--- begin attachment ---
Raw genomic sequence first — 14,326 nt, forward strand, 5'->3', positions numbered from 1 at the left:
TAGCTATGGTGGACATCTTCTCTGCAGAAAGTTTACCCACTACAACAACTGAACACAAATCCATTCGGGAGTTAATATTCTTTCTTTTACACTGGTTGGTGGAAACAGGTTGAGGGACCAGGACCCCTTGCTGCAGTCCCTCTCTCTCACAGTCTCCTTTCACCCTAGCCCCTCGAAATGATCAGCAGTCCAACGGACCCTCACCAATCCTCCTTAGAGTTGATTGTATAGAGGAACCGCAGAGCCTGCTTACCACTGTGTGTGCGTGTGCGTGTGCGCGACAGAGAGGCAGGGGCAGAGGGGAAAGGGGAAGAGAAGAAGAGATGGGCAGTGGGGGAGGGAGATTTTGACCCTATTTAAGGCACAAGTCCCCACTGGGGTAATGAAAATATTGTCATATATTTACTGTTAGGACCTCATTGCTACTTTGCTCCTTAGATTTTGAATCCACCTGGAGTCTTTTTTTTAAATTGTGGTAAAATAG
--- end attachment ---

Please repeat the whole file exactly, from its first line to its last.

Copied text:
Raw genomic sequence first — 14,326 nt, forward strand, 5'->3', positions numbered from 1 at the left:
TAGCTATGGTGGACATCTTCTCTGCAGAAAGTTTACCCACTACAACAACTGAACACAAATCCATTCGGGAGTTAATATTCTTTCTTTTACACTGGTTGGTGGAAACAGGTTGAGGGACCAGGACCCCTTGCTGCAGTCCCTCTCTCTCACAGTCTCCTTTCACCCTAGCCCCTCGAAATGATCAGCAGTCCAACGGACCCTCACCAATCCTCCTTAGAGTTGATTGTATAGAGGAACCGCAGAGCCTGCTTACCACTGTGTGTGCGTGTGCGTGTGCGCGACAGAGAGGCAGGGGCAGAGGGGAAAGGGGAAGAGAAGAAGAGATGGGCAGTGGGGGAGGGAGATTTTGACCCTATTTAAGGCACAAGTCCCCACTGGGGTAATGAAAATATTGTCATATATTTACTGTTAGGACCTCATTGCTACTTTGCTCCTTAGATTTTGAATCCACCTGGAGTCTTTTTTTTAAATTGTGGTAAAATAG